Ban Fracking? Bad Economics, Bad Ecology

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Warning: low-cost, clean energy may be hazardous to your health.

Or so say environmental activists who will trot out any line of attack in their crusade against fossil fuels.

For years, the green movement has spread falsehoods about hydraulic fracturing — or fracking — the practice of unlocking hydrocarbons by injecting high-pressure liquid deep into the earth. Lately, the leave-it-in-the-ground lobby has doubled down on its mission to thwart the latest oil and gas extraction techniques.

But research consistently shows that fracking is a secure — and economically savvy — form of energy production. Banning it hurts economies and the environment.

False Issues

Critics have recently blamed fracking for releasing chemicals that cause asthma and premature births. Others allege that noise from fracking leads to stress, diabetes and even heart disease. Still others believe chemical spills and pipeline cracks are contaminating water.

These claims are designed to scare legislatures and city councils into make fracking illegal.

In Nevada, for example, lawmakers are debating whether to end fracking, though it would come at the expense of the state’s economy. Counties and towns in California and Ohio are also attempting to shut down the practice.

Fracking is Safe

The new prohibitionists are grasping at straws.

In 2015, the EPA released a study on the environmental impacts of fracking. It found no evidence that fracking “led to widespread, systemic impacts on drinking water resources.”

A recent review of the report attributed this to strong industry safety standards, as well as effective fracking oversight and regulation.

Indeed, the oil and gas industry has 600 different standards for overseeing fracking. And fracking sites are subject to federal and state regulation and regular audits.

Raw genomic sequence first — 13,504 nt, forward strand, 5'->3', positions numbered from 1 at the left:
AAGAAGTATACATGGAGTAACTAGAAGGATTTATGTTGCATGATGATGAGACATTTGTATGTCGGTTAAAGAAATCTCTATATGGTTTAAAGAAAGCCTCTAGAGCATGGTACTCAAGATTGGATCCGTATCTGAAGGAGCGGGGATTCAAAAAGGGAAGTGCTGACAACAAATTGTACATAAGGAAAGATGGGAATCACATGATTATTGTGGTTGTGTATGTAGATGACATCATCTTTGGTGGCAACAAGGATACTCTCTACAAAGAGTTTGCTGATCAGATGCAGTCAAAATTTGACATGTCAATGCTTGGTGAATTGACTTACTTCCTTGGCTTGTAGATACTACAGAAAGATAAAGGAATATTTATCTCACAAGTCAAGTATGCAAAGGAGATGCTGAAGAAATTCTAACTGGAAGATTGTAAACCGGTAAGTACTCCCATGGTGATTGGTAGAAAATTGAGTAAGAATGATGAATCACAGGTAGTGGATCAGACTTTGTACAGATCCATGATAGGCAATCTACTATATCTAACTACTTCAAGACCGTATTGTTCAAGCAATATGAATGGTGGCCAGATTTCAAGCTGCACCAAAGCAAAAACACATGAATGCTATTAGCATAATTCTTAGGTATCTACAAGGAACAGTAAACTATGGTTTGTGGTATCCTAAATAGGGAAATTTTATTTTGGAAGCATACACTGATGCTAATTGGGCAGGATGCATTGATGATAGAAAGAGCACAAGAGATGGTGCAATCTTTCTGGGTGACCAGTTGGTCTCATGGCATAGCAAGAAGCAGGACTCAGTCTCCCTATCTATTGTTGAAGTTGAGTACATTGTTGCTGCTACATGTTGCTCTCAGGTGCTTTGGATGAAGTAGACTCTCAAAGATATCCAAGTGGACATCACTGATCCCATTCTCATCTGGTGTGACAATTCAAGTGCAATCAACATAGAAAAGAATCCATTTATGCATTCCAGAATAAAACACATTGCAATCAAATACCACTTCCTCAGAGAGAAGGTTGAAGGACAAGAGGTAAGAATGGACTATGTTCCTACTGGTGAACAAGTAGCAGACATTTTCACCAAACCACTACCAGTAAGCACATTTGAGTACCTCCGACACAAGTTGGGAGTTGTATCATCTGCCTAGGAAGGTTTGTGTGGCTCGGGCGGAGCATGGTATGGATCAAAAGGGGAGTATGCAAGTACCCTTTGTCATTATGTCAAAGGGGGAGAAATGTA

And as for harmful airborne chemicals? Academics, state regulators, and even the EPA have found no link between poor air quality and fracking.

America’s Gain

Not only is fracking safe, it also bolsters America’s economy and communities.

Spurred by fracking, the energy renaissance has supported millions of jobs and saved taxpayers nearly three-quarters of a billion dollars in energy costs.

Banning fracking would not only surrender these economic benefits, but compromise America’s access to affordable energy. More than 45 percent of the nation’s oil and 60 percent of its natural gas comes from this technology.

Political Sport

“We are going to ban fracking in 50 states in this country,” intoned Bernie Sanders on the campaign trail. “By the time we get through all of my conditions, I do not think there will be many places in America where fracking will continue,” stated Hillary Clinton.

Yet these turn-back-the-clock politicians do not raise an eyebrow when it comes to industrial wind turbines’ ill health effects.

Is there anything that will get environmentalists to realize that CO2 has ecological benefits? That climate models are unreliable? That dense energy leaves a smaller ecological footprint than their favored renewable energies?

Consider the view of Peter Huber in his book Hard Green: Saving the Environment from the Environmentalists. “The greenest fuels … contain the most energy per pound of material that must be mined, trucked, pumped, piped, and burnt.” In contrast, “extracting comparable amounts of energy from the surface would entail truly monstrous environmental disruption.”

Message: frack beneath the earth, don’t bury it in wind turbines.

Conclusion

By extracting maximum energy with minimal resources, fracking actually helps the environment.

Yet anti-energy environmentalists continue to push back against fracking based on phony accusations. Americans and their political leaders should not be fooled.

Robert L. Bradley Jr. is the founder and CEO of the Institute for Energy Research.